How Higher Education Affects Lifetime Salary

College degrees significantly boost earnings, but women and minorities benefit less.

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While those earning master's, doctoral, or professional degrees still earn more during their careers than those with less education, the gap is closing, according to The College Payoff, a report published today by the Georgetown University Center for Education and the Workforce. 

"It's still true that, on average, it's better to get the higher degree; it's better to keep climbing—but it's less and less true," says the center's director, Anthony Carnevale. 

[Learn about the job outlook for the class of 2011.] 

Those holding bachelor's degrees earn about $2.27 million over their lifetime, while those with master's, doctoral, and professional degrees earn $2.67 million, $3.25 million, and $3.65 million, respectively. That said, the major and industry a student selects ultimately have an enormous impact on lifetime earnings. Those with bachelor's degrees who work either in management or science, technology, engineering, and mathematics (STEM) earn more, on average, than people with advanced degrees of any level who work in fields like education, sales, and community service. 

[Understand the value of a graduate degree.] 

Those with bachelor's degrees, no matter the field, earn vastly more than counterparts with some college ($1.55 million in lifetime earnings) or a high school diploma ($1.30 million lifetime), indicating that no matter the level of attainment or the field of study, simply earning a four-year degree is often integral to financial success later in life. 

"The payoff from getting a college degree is huge and is actually increasing," says Jamie Merisotis, president and CEO of Lumina Foundation, a nonprofit focused on boosting America's number of college graduates. "For people wondering [if] a college degree [is] worth it: Not only is it worth it, but the premium is growing."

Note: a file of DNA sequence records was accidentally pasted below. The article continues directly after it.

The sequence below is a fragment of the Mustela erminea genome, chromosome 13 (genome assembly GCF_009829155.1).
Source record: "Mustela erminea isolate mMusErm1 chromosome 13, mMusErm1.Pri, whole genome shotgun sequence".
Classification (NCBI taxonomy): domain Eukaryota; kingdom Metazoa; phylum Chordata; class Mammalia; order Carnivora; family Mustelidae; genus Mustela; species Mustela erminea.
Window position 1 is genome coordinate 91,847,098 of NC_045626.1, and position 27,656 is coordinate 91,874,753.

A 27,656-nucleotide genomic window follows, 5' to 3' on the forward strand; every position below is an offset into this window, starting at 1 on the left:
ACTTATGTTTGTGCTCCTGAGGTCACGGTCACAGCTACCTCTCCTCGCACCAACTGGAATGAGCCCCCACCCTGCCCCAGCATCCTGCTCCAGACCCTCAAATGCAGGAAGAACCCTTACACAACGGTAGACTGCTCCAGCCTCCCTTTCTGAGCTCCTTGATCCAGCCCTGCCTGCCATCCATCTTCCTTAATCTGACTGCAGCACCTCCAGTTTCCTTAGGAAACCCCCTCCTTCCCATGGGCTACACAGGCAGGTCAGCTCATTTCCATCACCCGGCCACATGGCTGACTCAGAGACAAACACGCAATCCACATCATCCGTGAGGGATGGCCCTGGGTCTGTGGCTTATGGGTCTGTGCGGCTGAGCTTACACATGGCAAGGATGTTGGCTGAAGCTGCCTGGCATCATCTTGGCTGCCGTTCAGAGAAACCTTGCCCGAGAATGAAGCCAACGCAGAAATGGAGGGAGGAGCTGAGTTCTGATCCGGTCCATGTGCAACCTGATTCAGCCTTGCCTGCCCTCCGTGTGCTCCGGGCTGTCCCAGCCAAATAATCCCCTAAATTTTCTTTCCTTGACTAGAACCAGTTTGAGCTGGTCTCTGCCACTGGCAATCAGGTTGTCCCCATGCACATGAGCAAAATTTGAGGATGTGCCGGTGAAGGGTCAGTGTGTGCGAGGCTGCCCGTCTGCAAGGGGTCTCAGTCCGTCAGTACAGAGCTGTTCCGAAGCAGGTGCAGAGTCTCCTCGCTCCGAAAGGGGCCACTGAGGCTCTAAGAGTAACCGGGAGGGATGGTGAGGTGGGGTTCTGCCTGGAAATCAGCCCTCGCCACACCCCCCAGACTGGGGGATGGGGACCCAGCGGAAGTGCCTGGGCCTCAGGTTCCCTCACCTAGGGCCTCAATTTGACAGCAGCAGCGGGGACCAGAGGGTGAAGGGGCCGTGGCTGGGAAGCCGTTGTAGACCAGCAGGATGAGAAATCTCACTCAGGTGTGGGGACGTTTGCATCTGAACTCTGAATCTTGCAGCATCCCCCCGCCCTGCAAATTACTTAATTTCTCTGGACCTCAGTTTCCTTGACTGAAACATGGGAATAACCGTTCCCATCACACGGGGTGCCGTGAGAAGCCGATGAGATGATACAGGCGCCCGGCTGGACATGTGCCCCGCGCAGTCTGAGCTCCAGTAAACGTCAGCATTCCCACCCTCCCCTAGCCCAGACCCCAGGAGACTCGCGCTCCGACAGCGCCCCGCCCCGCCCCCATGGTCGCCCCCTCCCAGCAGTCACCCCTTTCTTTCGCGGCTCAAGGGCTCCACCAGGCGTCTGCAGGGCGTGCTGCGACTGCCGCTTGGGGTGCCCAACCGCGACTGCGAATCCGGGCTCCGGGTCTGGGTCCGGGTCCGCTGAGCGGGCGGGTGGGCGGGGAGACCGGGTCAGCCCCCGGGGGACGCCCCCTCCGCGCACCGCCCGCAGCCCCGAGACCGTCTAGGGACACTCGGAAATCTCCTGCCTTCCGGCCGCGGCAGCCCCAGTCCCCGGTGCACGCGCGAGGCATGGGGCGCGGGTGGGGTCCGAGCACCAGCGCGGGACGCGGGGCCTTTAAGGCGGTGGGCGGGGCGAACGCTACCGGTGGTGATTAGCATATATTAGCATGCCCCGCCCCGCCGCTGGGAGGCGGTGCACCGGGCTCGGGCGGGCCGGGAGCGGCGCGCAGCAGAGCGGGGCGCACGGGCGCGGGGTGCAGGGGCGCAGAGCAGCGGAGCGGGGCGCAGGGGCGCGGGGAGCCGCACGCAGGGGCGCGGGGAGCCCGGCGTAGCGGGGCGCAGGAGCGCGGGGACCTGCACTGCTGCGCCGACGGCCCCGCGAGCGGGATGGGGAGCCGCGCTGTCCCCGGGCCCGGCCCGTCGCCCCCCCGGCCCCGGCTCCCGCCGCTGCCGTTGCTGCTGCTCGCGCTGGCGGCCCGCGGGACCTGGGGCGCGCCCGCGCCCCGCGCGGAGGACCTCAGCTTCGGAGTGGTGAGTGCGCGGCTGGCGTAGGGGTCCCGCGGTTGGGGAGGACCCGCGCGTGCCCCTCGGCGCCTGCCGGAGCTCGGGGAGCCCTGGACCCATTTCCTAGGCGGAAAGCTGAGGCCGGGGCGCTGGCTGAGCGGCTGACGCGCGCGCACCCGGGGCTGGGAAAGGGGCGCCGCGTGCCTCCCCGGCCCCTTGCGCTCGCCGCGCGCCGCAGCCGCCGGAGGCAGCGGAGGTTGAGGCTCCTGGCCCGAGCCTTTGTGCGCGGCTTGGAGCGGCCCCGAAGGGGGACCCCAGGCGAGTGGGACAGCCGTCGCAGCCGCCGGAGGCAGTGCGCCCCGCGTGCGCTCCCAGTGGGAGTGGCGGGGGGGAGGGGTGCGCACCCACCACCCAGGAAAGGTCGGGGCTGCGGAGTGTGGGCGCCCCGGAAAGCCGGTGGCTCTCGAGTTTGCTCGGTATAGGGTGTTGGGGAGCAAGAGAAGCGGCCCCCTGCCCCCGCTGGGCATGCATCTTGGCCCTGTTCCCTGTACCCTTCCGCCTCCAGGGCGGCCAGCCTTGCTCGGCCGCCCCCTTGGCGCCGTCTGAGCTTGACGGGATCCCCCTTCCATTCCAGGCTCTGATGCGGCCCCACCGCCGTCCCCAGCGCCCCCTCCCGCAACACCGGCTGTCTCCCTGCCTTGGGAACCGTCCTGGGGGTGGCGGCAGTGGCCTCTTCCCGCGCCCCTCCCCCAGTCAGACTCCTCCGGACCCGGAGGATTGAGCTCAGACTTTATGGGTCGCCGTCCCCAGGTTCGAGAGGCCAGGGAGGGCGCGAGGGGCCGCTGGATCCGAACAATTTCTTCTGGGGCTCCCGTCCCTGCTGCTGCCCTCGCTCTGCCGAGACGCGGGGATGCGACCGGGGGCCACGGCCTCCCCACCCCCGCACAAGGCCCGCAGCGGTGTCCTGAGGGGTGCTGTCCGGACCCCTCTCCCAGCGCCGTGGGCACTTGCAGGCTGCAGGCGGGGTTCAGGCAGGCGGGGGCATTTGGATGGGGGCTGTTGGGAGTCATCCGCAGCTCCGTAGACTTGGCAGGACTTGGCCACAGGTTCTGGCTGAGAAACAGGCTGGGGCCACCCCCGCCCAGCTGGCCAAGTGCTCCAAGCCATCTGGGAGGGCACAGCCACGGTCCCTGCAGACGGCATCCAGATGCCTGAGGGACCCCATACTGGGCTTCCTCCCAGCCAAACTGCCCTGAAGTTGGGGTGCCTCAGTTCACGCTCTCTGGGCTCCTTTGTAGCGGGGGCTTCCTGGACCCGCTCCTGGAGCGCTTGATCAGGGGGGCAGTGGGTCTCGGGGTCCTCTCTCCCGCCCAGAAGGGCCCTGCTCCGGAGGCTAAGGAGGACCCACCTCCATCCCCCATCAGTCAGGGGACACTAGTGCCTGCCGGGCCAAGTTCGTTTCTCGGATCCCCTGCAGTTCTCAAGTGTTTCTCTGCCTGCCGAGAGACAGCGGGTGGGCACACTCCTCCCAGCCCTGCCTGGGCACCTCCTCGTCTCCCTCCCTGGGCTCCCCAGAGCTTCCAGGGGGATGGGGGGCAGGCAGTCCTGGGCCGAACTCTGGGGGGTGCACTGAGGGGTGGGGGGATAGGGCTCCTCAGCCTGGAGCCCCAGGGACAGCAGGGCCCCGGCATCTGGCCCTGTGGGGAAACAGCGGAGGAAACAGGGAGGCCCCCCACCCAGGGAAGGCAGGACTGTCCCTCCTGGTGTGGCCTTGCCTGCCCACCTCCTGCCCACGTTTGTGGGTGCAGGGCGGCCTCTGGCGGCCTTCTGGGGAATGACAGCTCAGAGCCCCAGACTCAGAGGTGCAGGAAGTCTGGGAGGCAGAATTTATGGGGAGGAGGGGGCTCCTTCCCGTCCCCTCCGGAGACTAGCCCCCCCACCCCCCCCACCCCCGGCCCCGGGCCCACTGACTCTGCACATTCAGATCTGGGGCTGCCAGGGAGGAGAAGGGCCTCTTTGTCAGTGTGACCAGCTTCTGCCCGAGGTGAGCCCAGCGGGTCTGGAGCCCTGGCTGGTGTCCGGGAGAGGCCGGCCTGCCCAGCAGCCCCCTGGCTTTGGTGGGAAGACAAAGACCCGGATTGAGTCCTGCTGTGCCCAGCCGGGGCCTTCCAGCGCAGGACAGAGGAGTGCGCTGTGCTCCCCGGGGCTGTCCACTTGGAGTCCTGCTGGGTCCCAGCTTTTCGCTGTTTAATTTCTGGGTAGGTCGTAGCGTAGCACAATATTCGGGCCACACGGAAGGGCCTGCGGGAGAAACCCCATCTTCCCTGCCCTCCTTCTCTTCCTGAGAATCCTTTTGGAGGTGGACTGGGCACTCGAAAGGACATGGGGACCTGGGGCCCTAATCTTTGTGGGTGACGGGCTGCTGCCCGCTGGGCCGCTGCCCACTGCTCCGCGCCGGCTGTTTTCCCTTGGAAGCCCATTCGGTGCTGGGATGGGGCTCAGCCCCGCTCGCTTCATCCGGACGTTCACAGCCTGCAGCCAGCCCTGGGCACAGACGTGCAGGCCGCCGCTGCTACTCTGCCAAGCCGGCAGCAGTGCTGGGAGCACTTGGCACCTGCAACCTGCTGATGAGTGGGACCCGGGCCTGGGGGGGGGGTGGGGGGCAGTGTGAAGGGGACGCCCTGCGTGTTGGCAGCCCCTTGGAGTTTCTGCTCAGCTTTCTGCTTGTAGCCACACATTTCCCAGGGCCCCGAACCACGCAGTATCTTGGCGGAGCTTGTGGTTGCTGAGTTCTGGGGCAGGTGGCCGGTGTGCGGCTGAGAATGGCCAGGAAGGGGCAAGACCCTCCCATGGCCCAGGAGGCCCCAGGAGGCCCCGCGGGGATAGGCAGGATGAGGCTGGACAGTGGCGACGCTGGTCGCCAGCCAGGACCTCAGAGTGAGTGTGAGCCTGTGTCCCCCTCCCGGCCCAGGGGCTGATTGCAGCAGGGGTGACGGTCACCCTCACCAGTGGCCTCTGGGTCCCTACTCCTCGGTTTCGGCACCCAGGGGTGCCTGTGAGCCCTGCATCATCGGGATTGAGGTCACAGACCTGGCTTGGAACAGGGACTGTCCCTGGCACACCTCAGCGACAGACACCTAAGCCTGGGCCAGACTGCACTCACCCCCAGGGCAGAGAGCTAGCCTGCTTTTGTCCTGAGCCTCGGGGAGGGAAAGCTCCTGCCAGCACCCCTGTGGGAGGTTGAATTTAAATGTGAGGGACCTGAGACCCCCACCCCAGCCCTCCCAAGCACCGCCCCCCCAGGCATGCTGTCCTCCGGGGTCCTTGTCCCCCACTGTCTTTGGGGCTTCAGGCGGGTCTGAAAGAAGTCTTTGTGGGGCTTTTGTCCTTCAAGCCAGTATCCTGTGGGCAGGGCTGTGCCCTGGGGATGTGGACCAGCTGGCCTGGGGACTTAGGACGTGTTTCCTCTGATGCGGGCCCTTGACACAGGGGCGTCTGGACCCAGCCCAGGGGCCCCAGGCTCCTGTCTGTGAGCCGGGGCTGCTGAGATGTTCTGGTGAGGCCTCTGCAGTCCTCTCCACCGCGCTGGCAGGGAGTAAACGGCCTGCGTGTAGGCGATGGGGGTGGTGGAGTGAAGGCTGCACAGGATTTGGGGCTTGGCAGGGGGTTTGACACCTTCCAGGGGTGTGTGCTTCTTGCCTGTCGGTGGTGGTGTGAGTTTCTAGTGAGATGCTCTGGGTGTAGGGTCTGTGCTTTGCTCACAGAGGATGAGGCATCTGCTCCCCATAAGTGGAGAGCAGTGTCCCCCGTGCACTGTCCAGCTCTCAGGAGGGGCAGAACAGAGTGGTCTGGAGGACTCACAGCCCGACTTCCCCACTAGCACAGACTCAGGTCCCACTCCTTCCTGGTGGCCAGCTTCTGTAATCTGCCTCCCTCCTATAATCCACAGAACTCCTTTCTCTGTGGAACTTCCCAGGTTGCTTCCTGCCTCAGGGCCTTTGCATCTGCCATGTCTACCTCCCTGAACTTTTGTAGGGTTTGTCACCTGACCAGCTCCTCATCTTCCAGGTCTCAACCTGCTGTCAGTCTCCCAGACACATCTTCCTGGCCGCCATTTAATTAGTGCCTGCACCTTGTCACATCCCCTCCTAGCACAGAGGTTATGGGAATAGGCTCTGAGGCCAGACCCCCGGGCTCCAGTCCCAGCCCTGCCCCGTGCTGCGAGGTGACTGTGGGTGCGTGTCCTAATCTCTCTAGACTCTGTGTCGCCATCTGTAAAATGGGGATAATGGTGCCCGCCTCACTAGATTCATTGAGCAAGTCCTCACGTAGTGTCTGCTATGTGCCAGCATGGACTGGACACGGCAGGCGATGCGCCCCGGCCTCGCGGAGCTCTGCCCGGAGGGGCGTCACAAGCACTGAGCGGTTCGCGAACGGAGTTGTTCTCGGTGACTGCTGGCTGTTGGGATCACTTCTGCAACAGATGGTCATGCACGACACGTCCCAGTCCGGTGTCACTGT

The report did reveal some sobering news for women and minorities. Among minorities, all ethnic groups' career earnings were less than that of Caucasians, save for Asians with master's, doctoral, and professional degrees, who outpaced white workers with degrees of the same level. Latinos and African-Americans with master's degrees earn nearly the same in their lifetimes—roughly $2.50 million—as white workers who have bachelor's degrees. 

The data suggests that a glass ceiling is still firmly in place in America's workforce. Across all industries, on average, women have to attain a Ph.D to earn more in their lifetimes ($2.86 million) than men who have only attained a bachelor's degree ($2.60 million). Similarly, women with bachelor's degrees earn nearly the same—about $1.90 million—over the course of their careers as men with some college experience but no degree. 

[See how business schools are working to shatter the glass ceiling.] 

Carnevale, of Georgetown, suggests that women who want to earn more than their male counterparts will either have to attain more degrees or simply select a higher-paying industry, given the unbalanced playing field. "You can close the gap by getting more education, and that does seem to be the strategy, at least implicitly, that women are following," he says. "If you want to make more than lots of men, and you're a woman, then go into engineering." 

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